Up until 2016, Sudan stood as a strong ally of Hezbollah and was under U.S. sanctions since the 1990s for aiding terrorist groups, including harboring al Qaeda’s then-leader, Osama bin Laden.
In a deal, brokered by the U.S. to normalize relations with Israel, Sudan, which is one of Africa’s largest countries, joins “a broader realignment in the Middle East,” ending years of hostilities, to emerge from its international isolation.
As a part of the deal, the African country is set to designate Hezbollah as a terrorist organization while Washington just agreed to remove Sudan from its list of “state sponsors of terrorism.”
That designation has, up to now, isolated Sudan from receiving financial support from international institutions like the IMF to help it with its collapsing economy.
With that new normalization deal, which was announced by U.S. President Trump on Friday, October 23rd, Sudan will emerge from its isolation and will benefit from aid and investment, especially in technology and agriculture, as well as relieving Sudan from its debts amounting to $60 billion.
The joint statement of the US, Sudan, and Israel stated: “After decades of living under a brutal dictatorship, the people of Sudan are finally taking charge.”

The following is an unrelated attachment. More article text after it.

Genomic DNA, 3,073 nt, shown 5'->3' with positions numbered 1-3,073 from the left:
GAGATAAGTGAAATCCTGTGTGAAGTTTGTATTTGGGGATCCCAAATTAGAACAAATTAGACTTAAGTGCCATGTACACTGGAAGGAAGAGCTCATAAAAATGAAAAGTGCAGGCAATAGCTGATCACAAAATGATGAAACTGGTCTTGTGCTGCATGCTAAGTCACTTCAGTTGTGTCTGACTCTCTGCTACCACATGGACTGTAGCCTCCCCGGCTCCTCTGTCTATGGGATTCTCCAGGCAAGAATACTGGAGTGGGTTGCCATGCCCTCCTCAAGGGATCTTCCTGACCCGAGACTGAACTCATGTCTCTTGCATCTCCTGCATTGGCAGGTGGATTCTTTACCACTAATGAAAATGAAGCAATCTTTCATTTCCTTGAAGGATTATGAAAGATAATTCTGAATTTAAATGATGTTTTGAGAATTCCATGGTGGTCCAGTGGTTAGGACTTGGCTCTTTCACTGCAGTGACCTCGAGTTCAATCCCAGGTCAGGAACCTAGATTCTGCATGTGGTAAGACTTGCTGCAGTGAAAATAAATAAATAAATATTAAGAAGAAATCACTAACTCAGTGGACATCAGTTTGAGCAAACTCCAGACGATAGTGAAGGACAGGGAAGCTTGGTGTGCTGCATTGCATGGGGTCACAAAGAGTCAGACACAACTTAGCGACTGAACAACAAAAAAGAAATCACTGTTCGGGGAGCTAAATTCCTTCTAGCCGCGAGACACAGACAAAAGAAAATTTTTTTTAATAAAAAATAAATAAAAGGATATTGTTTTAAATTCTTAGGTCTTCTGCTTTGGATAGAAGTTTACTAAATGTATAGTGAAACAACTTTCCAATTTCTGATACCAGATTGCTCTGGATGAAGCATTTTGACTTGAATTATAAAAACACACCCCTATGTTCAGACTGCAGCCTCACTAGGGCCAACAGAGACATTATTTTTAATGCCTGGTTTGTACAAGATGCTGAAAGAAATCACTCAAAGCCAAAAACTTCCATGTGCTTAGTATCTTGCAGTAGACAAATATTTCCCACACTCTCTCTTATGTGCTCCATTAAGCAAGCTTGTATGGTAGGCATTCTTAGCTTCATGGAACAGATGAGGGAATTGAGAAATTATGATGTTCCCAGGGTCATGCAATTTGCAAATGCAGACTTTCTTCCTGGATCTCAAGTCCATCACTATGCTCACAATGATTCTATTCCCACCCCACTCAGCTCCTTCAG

The countries will soon meet to start working on the normalization and “negotiate cooperation agreements in agriculture, technology, aviation, migration, and other critical areas,” according to Trump.
And while neither one of the three countries mentioned Hezbollah in their statements, a senior US official confirmed to Al-Arabiya that Sudan will indeed make the move towards the designation.
Sudan is the third country this week to take a decision against Hezbollah, right after Estonia and Guatemala, and the eighth this year, as the international pressure against the Iran-backed Lebanese group continues to unfurl, along with new sanctions from the United States.
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